Talligent shares its secrets to being a successful startup including why sponsoring the Summit is important and how startups can find their value in the ecosystem.


Superuser’s startup playbook series highlights startups in the OpenStack community to discuss tips for fellow newbies in the ecosystem and their perception of the current playing field.

This time, Superuser features Talligent. The Austin, Texas-based startup provides billing and capacity reporting software for on-demand clouds. Here, they talk about the "relentless pace" of OpenStack development cycles, the spirit of "coopetition" and future features.

What’s your origin story?

Talligent was created out of the realization that the shift to cloud as an IT delivery mechanism requires a new approach to management. Our founding team comes from a background of virtualization management and enterprise IT solutions and could see the impact that the shift to cloud would have on the way in which IT resources would be delivered.

A key value of cloud delivery models is on-demand, elastic self-service resources for the end users. Legacy virtualization management tools were designed for a completely different provisioning model, one where IT will be a gate keeper and will control the budget for capacity planning. With cloud, the control is put into the hands of the tenant. The tenants need the right information to know how much their project will cost so they can budget accordingly.

What challenges has Talligent overcome to be successful?

The pace of OpenStack is pretty relentless! Our customers expect that not only will we keep up with the six-month release cycle, but that we will work well with the other ecosystem partners. Our lab is pretty busy downloading and certifying with the major distributions and taking advantages of the new metrics and packaging options for Openbook.

The other big challenge is that we get a wide range of feature requests when it comes to helping customers manage OpenStack and communicate with the various audiences–tenants, administrators, and management. It forces us to focus on the core set of use cases that most OpenStack cloud operators encounter when they reach a certain scale. As the market grows and OpenStack adoption increases, there is growing appetite for third party tools to manage cost and capacity reporting and user self-service.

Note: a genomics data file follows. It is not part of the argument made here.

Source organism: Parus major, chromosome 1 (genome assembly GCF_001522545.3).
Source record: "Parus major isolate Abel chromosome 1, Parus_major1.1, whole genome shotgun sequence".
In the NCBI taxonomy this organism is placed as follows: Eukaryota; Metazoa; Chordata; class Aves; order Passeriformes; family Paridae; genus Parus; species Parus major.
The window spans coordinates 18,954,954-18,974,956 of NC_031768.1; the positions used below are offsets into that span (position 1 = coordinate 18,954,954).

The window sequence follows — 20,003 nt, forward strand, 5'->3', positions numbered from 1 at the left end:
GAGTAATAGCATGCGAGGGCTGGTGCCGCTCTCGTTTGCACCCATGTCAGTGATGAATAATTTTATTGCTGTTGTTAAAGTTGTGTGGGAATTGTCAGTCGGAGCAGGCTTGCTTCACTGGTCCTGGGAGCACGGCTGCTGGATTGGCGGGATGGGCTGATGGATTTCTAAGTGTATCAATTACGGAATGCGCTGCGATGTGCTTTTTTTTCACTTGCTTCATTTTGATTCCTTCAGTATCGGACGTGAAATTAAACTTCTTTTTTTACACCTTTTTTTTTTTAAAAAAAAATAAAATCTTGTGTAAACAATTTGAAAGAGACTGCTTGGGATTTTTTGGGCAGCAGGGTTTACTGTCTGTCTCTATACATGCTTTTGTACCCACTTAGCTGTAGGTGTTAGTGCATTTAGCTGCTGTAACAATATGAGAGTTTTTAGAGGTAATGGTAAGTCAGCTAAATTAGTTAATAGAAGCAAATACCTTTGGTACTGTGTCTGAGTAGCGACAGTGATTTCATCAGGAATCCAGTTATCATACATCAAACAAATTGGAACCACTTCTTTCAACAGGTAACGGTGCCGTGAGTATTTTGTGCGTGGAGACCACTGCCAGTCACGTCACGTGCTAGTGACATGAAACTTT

What tips would you have a startup that is new to the OpenStack ecosystem?

There are so many use cases that OpenStack solves, it can take a startup down a rabbit hole. It is important to do proper market validation to make sure that the problem being solved resonates with enough customers to make a worthwhile business and that the start up is not reacting to the loudest voice. Getting plugged into the community helps a lot. There is a constant dialog going on about what needs to be solved, communicated through a number of different channels. By participating in the events, the online forums, social media, and development groups, a start up can quickly get up to speed on where they can add value to the ecosystem.

OpenStack has been called both good and bad for startups – what do you think are the pros and cons?

The community activity and support has been awesome, both from the Organization as well as the other community sponsors. There is a good spirit of "coopetition" that you do not usually see in IT. We have really good relations with the various community sponsors, have found it easy to get the support we need for customers and for ourselves, and look forward to a number of joint activities around the upcoming Summit.